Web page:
“Someone will come to me and say, ‘I’ve seen this guy doing something safe.’ That’s good enough for me. I’d bring that guy in my office, shake his hand and give him a reward,” says Hollett. The reward ranges from $50 to $70 prizes.
Safety meetings at Exterran are also marked with recognition of employees who care enough to step up and point out a safety issue that needs to be addressed. That’s something employees weren’t used to doing in the past, Hollett says.
“It was really difficult to get them to report near-miss incidents, but I would reward them for reporting near-miss incidents no matter how severe it was,” Hollett says.
Recognition is only one part of getting employees’ involvement in safety. Hollett believes the company needs to show employees that workplace safety is a top priority that equals productivity.
He relates a previous near-miss incident that led to one expensive but worthwhile plant shutdown. “We shut the whole shop down and brought everybody into a meeting.” That meeting became a discussion of the incident and exchange of ideas on how to resolve the issue to prevent a recurrence.
The cost to the company of that shutdown was later calculated at $7,700 per hour. The employees were impressed, says Hollett, acknowledging that management support was essential.
“A lot of companies aren’t willing to stop production when it comes to safety, but I like to teach that safety is equal to production. If you make a safe product — a safe, quality product — then production continues,” he explains. “But if you have bumps and hiccups on the road every time there’s an accident, then it’s going to interfere with production. Safety can interfere with production if you have too many accidents.”
Hollett says safety at Exterran has improved by about 85 percent in the last four years.
“We have developed a culture where employees expect to go home safely everyday. That’s an expectation now,” he says.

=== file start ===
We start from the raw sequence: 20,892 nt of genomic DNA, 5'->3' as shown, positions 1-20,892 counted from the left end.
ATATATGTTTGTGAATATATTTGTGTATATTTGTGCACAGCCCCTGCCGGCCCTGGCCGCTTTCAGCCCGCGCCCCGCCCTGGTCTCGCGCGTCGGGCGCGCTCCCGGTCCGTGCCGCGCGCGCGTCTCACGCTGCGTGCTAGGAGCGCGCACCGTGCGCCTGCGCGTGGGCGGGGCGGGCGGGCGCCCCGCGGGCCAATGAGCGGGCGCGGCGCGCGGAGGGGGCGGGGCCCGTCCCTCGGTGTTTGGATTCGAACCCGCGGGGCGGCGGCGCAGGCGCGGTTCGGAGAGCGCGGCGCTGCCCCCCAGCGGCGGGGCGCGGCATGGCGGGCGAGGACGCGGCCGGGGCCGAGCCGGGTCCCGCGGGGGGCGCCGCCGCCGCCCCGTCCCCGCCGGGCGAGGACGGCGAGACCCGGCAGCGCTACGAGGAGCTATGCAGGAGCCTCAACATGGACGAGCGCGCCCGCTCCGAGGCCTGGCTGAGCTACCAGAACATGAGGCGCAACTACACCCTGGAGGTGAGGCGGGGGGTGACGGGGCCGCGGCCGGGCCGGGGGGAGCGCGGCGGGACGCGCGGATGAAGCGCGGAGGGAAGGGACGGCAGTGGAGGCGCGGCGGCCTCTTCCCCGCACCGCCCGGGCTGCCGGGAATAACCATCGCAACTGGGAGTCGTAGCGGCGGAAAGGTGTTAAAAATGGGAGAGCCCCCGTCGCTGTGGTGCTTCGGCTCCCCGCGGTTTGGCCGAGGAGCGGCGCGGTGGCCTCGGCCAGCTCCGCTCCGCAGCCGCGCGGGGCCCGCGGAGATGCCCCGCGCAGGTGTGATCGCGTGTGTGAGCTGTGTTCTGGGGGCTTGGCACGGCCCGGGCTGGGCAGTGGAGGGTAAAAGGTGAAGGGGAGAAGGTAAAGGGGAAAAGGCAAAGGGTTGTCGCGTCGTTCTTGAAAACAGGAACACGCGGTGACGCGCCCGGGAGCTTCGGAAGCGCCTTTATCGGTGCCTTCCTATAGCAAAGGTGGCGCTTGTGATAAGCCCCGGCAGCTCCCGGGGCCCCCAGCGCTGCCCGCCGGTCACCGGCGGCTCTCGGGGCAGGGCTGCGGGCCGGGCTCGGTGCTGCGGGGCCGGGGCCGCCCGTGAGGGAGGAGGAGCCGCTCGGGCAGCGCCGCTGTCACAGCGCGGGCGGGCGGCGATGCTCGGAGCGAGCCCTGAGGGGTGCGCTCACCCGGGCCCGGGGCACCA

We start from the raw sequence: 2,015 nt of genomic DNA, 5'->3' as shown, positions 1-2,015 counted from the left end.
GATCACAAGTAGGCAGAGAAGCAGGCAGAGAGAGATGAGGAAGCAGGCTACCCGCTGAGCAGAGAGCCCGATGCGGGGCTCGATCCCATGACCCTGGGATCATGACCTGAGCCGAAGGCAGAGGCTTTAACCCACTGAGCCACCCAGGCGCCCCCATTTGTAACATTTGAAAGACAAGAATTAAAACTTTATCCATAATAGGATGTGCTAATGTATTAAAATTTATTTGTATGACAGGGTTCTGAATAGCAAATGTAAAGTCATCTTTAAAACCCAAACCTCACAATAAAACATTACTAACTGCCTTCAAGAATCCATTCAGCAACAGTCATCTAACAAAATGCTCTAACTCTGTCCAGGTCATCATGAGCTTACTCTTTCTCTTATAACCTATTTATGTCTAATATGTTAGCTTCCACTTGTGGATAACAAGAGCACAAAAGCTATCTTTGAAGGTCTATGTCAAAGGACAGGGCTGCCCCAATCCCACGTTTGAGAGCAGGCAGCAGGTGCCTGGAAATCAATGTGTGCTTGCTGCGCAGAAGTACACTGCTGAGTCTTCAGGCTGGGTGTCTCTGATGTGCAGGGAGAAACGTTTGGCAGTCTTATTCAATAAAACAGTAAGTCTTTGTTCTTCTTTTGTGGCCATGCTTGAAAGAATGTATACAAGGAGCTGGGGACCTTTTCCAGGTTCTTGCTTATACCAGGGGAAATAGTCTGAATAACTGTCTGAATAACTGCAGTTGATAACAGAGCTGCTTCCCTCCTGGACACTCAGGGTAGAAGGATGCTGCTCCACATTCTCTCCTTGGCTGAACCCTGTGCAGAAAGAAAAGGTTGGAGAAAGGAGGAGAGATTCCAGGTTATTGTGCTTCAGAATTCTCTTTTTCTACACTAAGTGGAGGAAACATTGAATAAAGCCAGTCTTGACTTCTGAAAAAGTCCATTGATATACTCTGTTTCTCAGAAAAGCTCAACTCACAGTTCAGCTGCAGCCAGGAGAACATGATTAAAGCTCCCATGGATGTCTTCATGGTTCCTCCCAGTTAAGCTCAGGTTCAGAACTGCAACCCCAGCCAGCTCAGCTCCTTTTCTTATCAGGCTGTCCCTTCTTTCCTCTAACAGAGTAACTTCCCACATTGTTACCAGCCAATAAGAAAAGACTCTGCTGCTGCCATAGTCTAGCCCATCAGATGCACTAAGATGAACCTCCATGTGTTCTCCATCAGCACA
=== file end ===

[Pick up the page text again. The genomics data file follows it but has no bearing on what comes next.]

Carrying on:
Most companies have “safety first” as the centrepiece for their safety initiatives, but Hollett prefers a different slogan: Prevention is cure — and education and training are keys to prevention. “The more they know, the more they’re going to understand the process.”
Workers’ involvement in designing safety programs is also an important facet of Exterran’s workplace environment, says Hollett.
Today, Exterran workers are proactive about working safely and following safety processes and procedures because they feel a sense of ownership of the company’s entire safety program.
“If you allow the workers themselves to help explain what needs to be in the process and procedure, then they own it. They say, ‘I came up with the decision, not my foreman told me to do it this way.’ It’s so easy then to sell it to another worker,” he says.
Looking to the future
Hollett hopes to go back to school and get either a Masters Degree in safety or a Certified Safety Professional certification, which is the U.S. designation for safety practitioners. He wants to expand his contribution to safety by teaching.
Hollet started to dip his toe into international teaching when he was asked by his company early this year to travel to Exterran’s facility in Dubai, where he spent over a month teaching and developing safety programs for its workers.
“I just love teaching and instructing and mentoring. I would like to start going to our other facilities...and teach and develop programs and come up with ideas to get people on board,” says Hollett.
At 50, Hollett still wants to continue to make a difference in the world in the way he knows how — keeping workers safe.
Despite the seriousness of many workplace safety issues, Hollett believes people learn more effectively with a dash of humour. So don’t be surprised when your next safety trainer knocks on your door wearing a bee costume chanting “Bee safe!”
That’s just Hollett, buzzing around with his safety message.